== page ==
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I never wondered about the name's origin before this thread raised the question, but the most probable place to find an explanation should be Anselmi's book. I haven't it at hand now, but several other members own a copy. Has anyone checked yet?
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post #8 of 13 (permalink) Old 03-13-2006, 06:57 AM
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Quote:
Originally Posted by Il Serpente
...the name Freccia d'Oro comes from the legend of Cupid's arrow, which came in two varieties: the Golden Arrow (which generally signifies true love), and the leaden arrow (which represents wanton and sensual passion)... it had also been used by motorcycle manufacturer Bianchi in 1934, and in 1935 was the title of a romantic Italian film.
and a Conrad novel... Bianchi had different color arrows [different models], didn't they? I do like the idea of a motorcyle named Lead Arrow.

My Italian is awful but I didn't find any explanation of the name in Tito Anselmi's book. Ben H. said there were 700 6c2500 "916" series cars made after the coloniales, and Anselmi's list has about 70 of these cars sent out for other coachwork.

--Carter
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post #9 of 13 (permalink) Old 04-04-2006, 07:54 AM
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I've noticed the word "arrow" used in italian/english narated videos about racing and road cars and also in books. Why? I guess something didn't come over in the translation? For example "The silver arrows" for German cars and "red arrows" for Italian. This is a little off the Freccia d oro subject but might it mean something? I have always wondered why racing cars from the pre-war period and immediate post-war are called "arrows"
Jeff

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post #10 of 13 (permalink) Old 04-04-2006, 10:25 AM
 
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Quote:
Originally Posted by CarterHendricks
No.

The design was from late 45-6, production began in 46-7 and ended in 1950. The first Carrera Panamericana was in 1950, where two 6C2500 Freccia d'Oro cars finished well. But they were, of course, already Golden Arrows.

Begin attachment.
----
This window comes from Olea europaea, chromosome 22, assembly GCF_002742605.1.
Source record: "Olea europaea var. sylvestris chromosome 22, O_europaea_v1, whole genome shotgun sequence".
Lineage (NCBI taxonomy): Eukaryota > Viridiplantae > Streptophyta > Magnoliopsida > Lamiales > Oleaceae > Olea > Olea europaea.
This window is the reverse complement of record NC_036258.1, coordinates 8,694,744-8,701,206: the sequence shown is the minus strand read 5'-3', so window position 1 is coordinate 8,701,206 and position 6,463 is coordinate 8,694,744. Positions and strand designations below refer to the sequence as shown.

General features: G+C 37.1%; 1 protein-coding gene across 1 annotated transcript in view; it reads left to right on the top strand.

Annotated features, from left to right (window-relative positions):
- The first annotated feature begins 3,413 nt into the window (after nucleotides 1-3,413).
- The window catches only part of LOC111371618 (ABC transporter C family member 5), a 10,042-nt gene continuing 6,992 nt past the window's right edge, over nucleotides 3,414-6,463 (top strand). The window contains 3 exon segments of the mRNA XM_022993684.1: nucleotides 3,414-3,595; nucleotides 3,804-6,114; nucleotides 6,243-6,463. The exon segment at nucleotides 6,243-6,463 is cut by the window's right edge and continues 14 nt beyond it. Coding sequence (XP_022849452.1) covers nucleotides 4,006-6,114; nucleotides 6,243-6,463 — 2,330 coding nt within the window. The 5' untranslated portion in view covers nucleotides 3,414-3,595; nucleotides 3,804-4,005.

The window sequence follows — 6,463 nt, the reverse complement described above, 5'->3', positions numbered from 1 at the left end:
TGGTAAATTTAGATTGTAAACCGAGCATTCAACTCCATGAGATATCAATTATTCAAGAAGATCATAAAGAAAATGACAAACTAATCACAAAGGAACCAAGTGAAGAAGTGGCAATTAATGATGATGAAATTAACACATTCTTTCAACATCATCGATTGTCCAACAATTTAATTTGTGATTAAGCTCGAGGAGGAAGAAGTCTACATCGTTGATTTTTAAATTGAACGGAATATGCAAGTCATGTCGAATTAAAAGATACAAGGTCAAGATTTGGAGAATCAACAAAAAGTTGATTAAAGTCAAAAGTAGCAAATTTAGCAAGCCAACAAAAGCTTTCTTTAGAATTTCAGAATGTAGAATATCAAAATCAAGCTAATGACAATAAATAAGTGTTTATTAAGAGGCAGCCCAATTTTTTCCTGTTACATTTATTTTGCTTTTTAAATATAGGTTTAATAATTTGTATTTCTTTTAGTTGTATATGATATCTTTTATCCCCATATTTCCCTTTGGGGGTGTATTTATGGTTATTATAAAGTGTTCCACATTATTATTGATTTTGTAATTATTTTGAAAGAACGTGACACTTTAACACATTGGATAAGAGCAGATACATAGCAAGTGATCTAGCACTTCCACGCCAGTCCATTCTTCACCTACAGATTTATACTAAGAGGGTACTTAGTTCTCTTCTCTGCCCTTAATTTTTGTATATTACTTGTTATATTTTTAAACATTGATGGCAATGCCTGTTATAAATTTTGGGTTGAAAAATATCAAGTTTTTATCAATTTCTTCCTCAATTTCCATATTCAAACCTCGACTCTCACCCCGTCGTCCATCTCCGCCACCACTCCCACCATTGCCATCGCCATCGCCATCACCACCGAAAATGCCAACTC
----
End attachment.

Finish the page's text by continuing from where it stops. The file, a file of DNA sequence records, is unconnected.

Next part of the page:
--Carter

I do wonder if there is a story behind the name. Maybe not. Ben H. [HK 55] simply explained that the 6C2500 Berlinas in 1947 were "now under the name Freccia d'Oro."
I thought the cars were just called 6c2500 berlinas before their outstanding results in the 1950 Carrera PA. Was there some earlier race in which their results gained them the name?
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post #11 of 13 (permalink) Old 04-04-2006, 10:46 AM
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Interesting that Bianchi are still using the arrow for their frame names:

http://www.bianchiusa.com/05_fc_hc.html

Note the price

'85 GTV6
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post #12 of 13 (permalink) Old 04-04-2006, 12:12 PM
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Quote:
Originally Posted by dretceterini
I thought the cars were just called 6c2500 berlinas before their outstanding results in the 1950 Carrera PA. Was there some earlier race in which their results gained them the name?
The cars were only put together for a few more months after the Carrera Panamericana, and Alfa didn't make much of the success in Mexico. They were called Freccia d'Oro from their beginnings.

other question:

I mentioned Bianchi motorcycles. There were different colors, even Frescia Celeste. But these blue arrows from the old motorcycle manufacturer [Nuvolari rode some Bianchi's] were a different color than the Bianchi bicycle frames.

--Carter
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post #13 of 13 (permalink) Old 04-04-2006, 12:42 PM
 
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Quote:
Originally Posted by CarterHendricks
The cars were only put together for a few more months after the Carrera Panamericana, and Alfa didn't make much of the success in Mexico. They were called Freccia d'Oro from their beginnings.
--Carter
OK, but there has to be some logical reason behind the name.

Do you think it has anything to do with calling the 6c2300B MM "La Freccia della Mille Miglia" on the 1937 advertising posters?